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Further thoughts on the credit crunch


History books are likely to remember the financial crisis of 2007/2008 as the ‘sub-prime’ crisis, referring to the turn of events in the U.S Mortgage market that precipitated the credit squeeze, which in turn ripped through the western world. Easy money conditions made funds available to finance millions of U.S. sub-prime borrowers, in essence less well-off people who in earlier times would not have been seen as credit worthy borrowers.{{more}} Today, financial institutions worldwide are experiencing a lack of available money across their markets. As money becomes tighter, banks are no longer able to lend or borrow from one another, and as the credit crunch effect worsens, financial institutions compensate for this shortfall through their customers; they increase fees and rates on their mortgages, loans and credit cards.

The beginnings of the credit crunch can be traced back a year ago in the United States of America, when people with a poor credit history were allowed to take out mortgages called subprime mortgages which they were later unable to repay. With falling house prices and rising interest rates, these missed repayments led to a vast increase in repossession levels. Given that we are now living in a globalized environment, a process by which people of the world are unified in a single society and function together, it seems certain that those of us who reside in St.Vincent and the Grenadines and the Caribbean generally will be subject to some effects of this worldwide crisis at some time.

Owing to the fact that subprime mortgages have been sold by the originating institution and resold many times, banks simply do not know how much bad mortgage business they have bought, let alone what the impact has been on other banks. As a result, banks don’t want to lend money to each other anymore, and the continuous movement of money, referred to a liquidity, has dried up, creating what is now known as the credit crunch. Because banks are not lending to each other anymore, the global economy has started to freeze up and stock markets across the world have become unstable. Our daily, weekly or monthly earnings are feeling the impact of the crunch, too, as prices for food items; gas and electricity continue to rise. We would be obliged to take defensive measures in response to the crisis; at the supermarket we must be transformed into buying what we really need rather than attempt to satisfy our more extravagant wants. Credit card financing is one of the most expensive forms of credit you get from your bank. You may consider transferring that balance to a less costly means of financing. Eating at restaurants is convenient, but costly. You may want to take a packed lunch to work instead. These are but a few of the cost-cutting measures that are within our grasp; you will be able to think of others.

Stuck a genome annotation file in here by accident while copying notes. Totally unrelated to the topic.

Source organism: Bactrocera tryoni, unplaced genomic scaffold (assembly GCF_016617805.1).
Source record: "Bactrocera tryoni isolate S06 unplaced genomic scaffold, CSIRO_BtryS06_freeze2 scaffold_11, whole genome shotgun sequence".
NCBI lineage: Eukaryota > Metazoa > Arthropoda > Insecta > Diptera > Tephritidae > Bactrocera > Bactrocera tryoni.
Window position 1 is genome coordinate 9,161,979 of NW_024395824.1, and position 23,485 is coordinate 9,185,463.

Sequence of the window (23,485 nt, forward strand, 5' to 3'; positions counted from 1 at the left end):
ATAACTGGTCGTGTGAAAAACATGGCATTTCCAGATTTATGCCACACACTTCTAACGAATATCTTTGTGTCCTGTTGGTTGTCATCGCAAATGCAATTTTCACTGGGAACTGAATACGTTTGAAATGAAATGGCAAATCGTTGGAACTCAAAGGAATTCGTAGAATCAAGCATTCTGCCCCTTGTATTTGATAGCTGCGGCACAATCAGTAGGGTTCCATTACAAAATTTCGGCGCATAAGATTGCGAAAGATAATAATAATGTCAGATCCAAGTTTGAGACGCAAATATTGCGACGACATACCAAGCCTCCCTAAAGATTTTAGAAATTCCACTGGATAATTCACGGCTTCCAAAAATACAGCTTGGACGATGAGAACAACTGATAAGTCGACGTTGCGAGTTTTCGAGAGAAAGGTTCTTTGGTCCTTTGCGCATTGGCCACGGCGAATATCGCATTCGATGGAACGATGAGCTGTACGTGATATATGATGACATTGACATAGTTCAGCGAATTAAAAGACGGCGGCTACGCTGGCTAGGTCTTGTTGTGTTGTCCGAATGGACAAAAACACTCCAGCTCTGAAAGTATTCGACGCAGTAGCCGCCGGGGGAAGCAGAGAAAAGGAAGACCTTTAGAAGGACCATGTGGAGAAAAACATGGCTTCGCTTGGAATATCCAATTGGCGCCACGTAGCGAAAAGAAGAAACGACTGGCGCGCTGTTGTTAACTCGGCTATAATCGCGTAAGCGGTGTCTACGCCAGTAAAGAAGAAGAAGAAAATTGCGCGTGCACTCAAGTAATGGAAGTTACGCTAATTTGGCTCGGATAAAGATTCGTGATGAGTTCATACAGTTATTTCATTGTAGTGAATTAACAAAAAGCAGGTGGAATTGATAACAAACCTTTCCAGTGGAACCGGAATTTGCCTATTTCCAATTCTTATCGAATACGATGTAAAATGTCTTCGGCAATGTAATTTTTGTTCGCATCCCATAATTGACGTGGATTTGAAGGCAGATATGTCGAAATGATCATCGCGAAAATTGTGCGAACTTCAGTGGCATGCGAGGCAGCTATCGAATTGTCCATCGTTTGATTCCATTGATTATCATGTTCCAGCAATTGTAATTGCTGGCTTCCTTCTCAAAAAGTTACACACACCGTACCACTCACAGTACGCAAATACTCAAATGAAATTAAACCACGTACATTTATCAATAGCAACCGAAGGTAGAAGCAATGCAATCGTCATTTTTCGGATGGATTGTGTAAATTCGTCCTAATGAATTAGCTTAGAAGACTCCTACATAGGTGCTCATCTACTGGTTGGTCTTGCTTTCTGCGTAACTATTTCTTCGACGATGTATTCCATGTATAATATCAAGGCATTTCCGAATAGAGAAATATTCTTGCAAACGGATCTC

It is still too early to say what the events of the past weeks and months will mean for the long term. What seems sure, however, is that there will be a major impact on economic thinking going forward. The decision of some governments to take stakes in banks is one of the most significant economic developments for decades. De-regulation of financial markets seems clearly to have played a role in the current crisis, but let us not oversell the idea of the ability of regulators to spot problems that directors of companies they regulate cannot.

The former Chairman of the U.S. Federal Reserve Allen Greenspan admitted being partially wrong in thinking that relying on banks to use their self interest would be enough to protect shareholders and their equity. Greenspan had earlier argued that government regulators are no better than markets at imposing discipline. The implications of these recent developments will not necessarily be a significant shift back towards major state intervention in the economy. Perhaps there will be renewed interest in a state role in certain sectors but the main impact will be a more positive view of the role of the state in resolving economic problems rather than being an owner itself.